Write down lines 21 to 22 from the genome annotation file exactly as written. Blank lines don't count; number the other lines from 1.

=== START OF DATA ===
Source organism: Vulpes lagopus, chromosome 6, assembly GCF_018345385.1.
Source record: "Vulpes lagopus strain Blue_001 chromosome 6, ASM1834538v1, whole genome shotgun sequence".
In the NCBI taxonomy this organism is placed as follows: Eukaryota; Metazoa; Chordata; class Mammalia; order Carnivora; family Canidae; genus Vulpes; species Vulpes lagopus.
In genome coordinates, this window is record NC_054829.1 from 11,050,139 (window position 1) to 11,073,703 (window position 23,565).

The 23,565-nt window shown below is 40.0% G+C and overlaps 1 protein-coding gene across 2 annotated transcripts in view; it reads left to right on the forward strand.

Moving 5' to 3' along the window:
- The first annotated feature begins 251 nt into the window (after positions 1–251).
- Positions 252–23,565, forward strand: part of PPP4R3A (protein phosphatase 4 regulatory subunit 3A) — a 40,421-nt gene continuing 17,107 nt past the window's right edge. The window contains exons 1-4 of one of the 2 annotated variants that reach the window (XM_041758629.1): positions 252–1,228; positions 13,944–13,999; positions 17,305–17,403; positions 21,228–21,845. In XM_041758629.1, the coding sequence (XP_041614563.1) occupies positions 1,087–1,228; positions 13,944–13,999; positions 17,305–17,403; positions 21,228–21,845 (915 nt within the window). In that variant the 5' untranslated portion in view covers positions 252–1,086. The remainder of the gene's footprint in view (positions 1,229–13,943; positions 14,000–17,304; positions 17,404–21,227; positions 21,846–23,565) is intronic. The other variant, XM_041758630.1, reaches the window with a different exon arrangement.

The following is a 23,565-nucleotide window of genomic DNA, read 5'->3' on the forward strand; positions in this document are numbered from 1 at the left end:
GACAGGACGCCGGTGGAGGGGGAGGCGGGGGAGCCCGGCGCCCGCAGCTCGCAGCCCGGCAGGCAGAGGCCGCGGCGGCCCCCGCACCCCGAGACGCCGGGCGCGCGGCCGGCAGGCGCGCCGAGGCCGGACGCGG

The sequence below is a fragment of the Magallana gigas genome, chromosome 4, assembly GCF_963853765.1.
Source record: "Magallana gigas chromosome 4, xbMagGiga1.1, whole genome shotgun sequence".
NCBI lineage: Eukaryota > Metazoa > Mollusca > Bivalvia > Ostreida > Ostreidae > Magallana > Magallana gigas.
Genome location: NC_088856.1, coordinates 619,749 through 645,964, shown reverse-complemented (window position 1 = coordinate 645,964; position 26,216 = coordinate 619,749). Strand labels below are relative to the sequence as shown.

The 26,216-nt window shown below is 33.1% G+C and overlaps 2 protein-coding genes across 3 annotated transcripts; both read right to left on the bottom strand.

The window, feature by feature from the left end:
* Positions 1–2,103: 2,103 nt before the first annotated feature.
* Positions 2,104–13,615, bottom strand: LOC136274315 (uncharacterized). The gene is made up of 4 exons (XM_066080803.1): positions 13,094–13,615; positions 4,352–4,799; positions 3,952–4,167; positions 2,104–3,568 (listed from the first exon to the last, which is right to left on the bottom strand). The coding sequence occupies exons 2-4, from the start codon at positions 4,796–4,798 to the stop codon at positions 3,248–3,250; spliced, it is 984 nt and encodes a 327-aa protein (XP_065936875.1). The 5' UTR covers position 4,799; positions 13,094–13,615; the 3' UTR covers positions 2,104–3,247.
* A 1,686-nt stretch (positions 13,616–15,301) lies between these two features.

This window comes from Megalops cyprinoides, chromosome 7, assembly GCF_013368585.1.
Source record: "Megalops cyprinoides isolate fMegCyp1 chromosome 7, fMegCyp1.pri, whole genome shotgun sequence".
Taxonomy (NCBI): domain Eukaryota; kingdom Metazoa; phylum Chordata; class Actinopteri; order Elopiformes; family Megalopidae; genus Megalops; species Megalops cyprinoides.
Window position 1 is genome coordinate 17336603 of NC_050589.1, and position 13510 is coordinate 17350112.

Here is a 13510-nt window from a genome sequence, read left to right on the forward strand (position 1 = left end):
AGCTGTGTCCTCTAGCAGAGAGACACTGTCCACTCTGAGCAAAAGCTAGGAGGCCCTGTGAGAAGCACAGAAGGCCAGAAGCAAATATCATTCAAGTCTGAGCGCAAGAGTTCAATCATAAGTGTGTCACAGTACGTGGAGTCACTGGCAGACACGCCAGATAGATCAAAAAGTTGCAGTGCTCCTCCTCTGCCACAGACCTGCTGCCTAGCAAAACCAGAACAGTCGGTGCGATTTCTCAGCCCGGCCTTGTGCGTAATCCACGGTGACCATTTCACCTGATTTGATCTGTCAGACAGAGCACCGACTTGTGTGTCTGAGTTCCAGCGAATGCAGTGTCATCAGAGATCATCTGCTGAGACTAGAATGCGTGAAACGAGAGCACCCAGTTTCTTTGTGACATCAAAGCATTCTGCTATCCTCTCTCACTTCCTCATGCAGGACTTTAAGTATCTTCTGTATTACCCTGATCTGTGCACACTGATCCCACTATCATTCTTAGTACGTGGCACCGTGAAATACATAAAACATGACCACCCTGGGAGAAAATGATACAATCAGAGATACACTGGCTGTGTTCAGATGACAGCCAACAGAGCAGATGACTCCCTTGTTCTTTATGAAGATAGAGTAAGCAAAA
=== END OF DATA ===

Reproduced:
Source record: "Megalops cyprinoides isolate fMegCyp1 chromosome 7, fMegCyp1.pri, whole genome shotgun sequence".
Taxonomy (NCBI): domain Eukaryota; kingdom Metazoa; phylum Chordata; class Actinopteri; order Elopiformes; family Megalopidae; genus Megalops; species Megalops cyprinoides.